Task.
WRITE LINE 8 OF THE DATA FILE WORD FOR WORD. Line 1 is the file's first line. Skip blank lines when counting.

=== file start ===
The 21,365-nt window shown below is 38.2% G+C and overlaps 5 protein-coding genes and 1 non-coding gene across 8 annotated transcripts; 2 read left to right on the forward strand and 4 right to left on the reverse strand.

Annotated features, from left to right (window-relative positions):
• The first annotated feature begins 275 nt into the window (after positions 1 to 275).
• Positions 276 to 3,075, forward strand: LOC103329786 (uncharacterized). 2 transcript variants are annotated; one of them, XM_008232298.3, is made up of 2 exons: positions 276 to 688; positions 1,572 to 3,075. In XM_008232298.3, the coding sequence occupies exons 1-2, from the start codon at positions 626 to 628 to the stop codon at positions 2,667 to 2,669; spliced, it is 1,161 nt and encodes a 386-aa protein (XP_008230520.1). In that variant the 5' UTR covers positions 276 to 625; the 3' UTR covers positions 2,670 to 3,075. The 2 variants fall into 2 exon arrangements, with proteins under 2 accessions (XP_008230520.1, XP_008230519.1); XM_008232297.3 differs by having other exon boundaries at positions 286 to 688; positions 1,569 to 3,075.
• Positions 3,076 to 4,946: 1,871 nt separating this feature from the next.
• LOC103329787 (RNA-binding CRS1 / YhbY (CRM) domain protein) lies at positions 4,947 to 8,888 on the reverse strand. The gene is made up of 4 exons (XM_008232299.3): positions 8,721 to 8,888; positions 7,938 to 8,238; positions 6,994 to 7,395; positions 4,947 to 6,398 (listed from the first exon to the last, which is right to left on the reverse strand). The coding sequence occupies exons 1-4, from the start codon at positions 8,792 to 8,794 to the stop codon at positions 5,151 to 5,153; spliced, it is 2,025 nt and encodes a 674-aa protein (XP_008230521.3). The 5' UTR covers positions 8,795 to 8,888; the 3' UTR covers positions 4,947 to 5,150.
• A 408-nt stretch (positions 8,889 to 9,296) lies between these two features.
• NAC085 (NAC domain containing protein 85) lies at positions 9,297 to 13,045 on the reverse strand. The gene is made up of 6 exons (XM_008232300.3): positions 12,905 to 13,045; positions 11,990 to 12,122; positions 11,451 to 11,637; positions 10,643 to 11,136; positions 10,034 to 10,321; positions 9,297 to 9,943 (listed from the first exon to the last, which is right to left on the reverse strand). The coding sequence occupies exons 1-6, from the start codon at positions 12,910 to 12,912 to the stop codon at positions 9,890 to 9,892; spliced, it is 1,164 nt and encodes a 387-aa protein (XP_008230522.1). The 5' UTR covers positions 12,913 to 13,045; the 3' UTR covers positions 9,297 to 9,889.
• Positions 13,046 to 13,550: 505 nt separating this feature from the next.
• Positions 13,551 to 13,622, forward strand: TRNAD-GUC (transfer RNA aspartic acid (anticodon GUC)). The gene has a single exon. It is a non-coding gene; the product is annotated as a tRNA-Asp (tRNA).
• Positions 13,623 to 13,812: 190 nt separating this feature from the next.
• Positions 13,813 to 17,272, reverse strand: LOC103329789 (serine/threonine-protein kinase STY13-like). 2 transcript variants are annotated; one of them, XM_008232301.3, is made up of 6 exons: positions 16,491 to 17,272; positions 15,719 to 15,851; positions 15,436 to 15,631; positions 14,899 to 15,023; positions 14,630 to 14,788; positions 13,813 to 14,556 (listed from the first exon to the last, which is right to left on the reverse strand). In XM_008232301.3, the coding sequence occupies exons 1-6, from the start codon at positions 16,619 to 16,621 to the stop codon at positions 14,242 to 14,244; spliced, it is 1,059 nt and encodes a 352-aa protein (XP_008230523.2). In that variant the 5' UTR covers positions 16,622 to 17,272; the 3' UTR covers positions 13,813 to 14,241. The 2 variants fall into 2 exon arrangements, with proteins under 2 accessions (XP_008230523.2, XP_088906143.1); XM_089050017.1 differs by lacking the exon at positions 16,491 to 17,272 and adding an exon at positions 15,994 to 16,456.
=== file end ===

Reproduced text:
• NAC085 (NAC domain containing protein 85) lies at positions 9,297 to 13,045 on the reverse strand. The gene is made up of 6 exons (XM_008232300.3): positions 12,905 to 13,045; positions 11,990 to 12,122; positions 11,451 to 11,637; positions 10,643 to 11,136; positions 10,034 to 10,321; positions 9,297 to 9,943 (listed from the first exon to the last, which is right to left on the reverse strand). The coding sequence occupies exons 1-6, from the start codon at positions 12,910 to 12,912 to the stop codon at positions 9,890 to 9,892; spliced, it is 1,164 nt and encodes a 387-aa protein (XP_008230522.1). The 5' UTR covers positions 12,913 to 13,045; the 3' UTR covers positions 9,297 to 9,889.